The Wyckoff Wave: Relative Strength and the Optimism – Pessimism Index

Jim OBrien Week In Review 0 Comments

Click Here For Wyckoff Wave Chart 11-18-11

One of the most important Wyckoff techniques is breaking down an index’s or stock’s daily action into individual up waves and down waves. This allows us to determine how much of the day’s volume is demand and how much is supply. This information is then transferred to the Optimism – Pessimism Index (O – P).

The O – P is a continuing number. Each time there is an up wave, the wave’s volume is added to its O – P. Conversely, volume is subtracted after a down wave. The actual number portrayed in the Optimism – Pessimism Index isn’t important. The significance is when the relative numbers are compared with the highs and lows from the vertical line charts.

The Optimism – Pessimism Index represents effort. The prices on the vertical line chart represent results. The trick is to compare the O – P’s effort and the vertical line chart’s results with previous highs and lows. If they are not in harmony, these negative divergences can help identify possible turning points.

The O – P can often lead the index or stock price during longer-term advances. There is a tendency for the effort shown by the O – P to pull the stock along with it as it advances. This action should not be confused with a negative divergence which can suggest a possible turning point.

When the Optimism – Pessimism Index is unable to keep pace with its vertical line chart partner, we should pay close attention and look for a possible change in direction. A classic example of this is on the attached weekly chart of the Wyckoff Wave.

After the bear market of 2008, the Wyckoff Wave began a long advance to the highs of 2011. The long-term uptrend channel is drawn on the weekly chart. At point E, the Wyckoff Wave moved into an overbought position relative to the uptrend. Note the level of its Optimism – Pessimism Index. It is 61,963.

The Wave then reacted to point F and rallied to a new high at point G. However, for the first time, the O – P did not keep up with the Wyckoff Wave. At point G the O – P Index was only 61,921. The effort was not matching results. This negative divergence suggests that even though the Wyckoff Wave appears strong, trouble lies ahead.

Trouble appeared in lower tops at points S and U. In addition the negative divergences continued. The O-P at point S was 61,980 compared with the 61,921 at point G . Then we saw huge reaction, in a short period of time, to point X. This was the “bear market” of 2011. While the decline did not begin until August, the Optimism – Pessimism Index gave us an early warning signal in late April.

The reaction ended in early August with a Selling Climax at point X. Notice point X on the
O – P Index chart. The Wyckoff Wave rallied to point Y and then reacted to point Z. Point Z held above point X. If we look at the O – P chart, notice that at point Z the O – P has gone into new low ground. This is a positive divergence and the Wyckoff Wave rallied. Again, the Optimism – Pessimism Index gave us a signal that the market was turning upward.

An even more important signal came when the Wyckoff Wave sprung the trading range at point H. The Wave moved into new low ground, but the Optimism – Pessimism Index was substantially higher. In fact it was consistently showing higher tops and higher bottoms. Another fantastic negative divergence and the Wyckoff Wave rallied strongly to point K. This certainly could be called a major Sign of Strength (SOS). Now, we just had to wait for a nice back up to the Creek for a major Last Point of Support (LPS) and we were off to the races.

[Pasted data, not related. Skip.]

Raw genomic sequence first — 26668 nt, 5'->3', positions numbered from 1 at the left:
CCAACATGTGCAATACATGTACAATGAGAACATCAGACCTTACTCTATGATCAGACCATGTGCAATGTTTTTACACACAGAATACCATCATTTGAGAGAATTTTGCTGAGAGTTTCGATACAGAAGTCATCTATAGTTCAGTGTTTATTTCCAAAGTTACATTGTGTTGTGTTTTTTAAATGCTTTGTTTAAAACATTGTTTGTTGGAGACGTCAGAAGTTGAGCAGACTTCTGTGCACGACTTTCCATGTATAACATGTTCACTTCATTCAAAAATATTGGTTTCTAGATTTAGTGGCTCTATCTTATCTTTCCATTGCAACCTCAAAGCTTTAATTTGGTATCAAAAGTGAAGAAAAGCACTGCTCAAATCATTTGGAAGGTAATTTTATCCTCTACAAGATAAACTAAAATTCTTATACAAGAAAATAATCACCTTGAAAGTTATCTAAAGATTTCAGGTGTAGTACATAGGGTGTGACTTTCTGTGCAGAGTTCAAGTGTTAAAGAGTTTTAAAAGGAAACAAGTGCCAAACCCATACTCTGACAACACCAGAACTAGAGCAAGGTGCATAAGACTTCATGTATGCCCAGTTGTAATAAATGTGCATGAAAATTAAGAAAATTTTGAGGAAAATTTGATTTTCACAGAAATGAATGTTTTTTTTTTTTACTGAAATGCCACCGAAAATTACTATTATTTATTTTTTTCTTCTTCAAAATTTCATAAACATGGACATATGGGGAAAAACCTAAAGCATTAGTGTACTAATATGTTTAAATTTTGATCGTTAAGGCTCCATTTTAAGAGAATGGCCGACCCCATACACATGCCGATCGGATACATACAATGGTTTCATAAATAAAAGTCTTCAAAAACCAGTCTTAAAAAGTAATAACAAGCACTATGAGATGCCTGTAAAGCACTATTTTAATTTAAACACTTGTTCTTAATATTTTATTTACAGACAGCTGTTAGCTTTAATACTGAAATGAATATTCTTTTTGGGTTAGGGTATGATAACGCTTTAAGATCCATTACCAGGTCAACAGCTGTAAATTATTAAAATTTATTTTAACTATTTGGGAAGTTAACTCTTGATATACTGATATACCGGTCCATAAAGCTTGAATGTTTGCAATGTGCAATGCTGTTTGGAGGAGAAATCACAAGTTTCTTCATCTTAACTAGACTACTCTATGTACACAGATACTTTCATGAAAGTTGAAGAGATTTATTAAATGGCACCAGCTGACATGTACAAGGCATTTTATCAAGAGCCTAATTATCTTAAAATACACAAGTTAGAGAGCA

However, good supply came into the market as the Wyckoff Wave reacted off point K. There was a weak rally to point M. Point M held below point K. But look at the O – P chart. We had another negative divergence as the O – P moved higher than at point K and the Wyckoff Wave did not. The same thing happened on the rally from point N to point O.

These negative divergences with the Optimism – Pessimism Index suggested this would not be a traditional backup. While there was still a chance for the Wyckoff Wave to continue to absorb supply, time was certainly growing short. The tremendous effort being put in by the O – P Index was not being matched by the Wyckoff Wave.

As we have seen in recent days, supply has overcome the demand and the negative indications presented by the Optimism – Pessimism Index are coming to fruition.

Now it will be important to watch the O – P Index as the Wyckoff Wave reacts back into the trading range. The O – P Index has been stronger than the Wyckoff Wave since the trading range began back in August. It will be interesting to see how it compares with the Wyckoff Wave as it tests point J and possibly the bottom of the trading range.

I have found from experience that while the Optimism – Pessimism Index is not a mechanical timing tool for short-term traders, it is excellent in predicting market turns. It is an extremely important tool for the Wyckoff trader.

As it appears that the Wyckoff Wave will not put in a Last Point of Support and will return to the trading range, what lies ahead? Are we seeing the beginning of a new bear market, or will the Wyckoff Wave simply return to the trading range and begin a third phase. Phase 1 is from point X to point H and phase 2 is from point K to point O. While the jury is still out, the trading range scenario appears to be the most probable option. The relative strength of the O – P Index can well create some positive divergences on the reaction and an oversold Technometer should slow down or stop a steep decline.

The short term trend of the market is still down.
The intermediate term trend of the market remains neutral.

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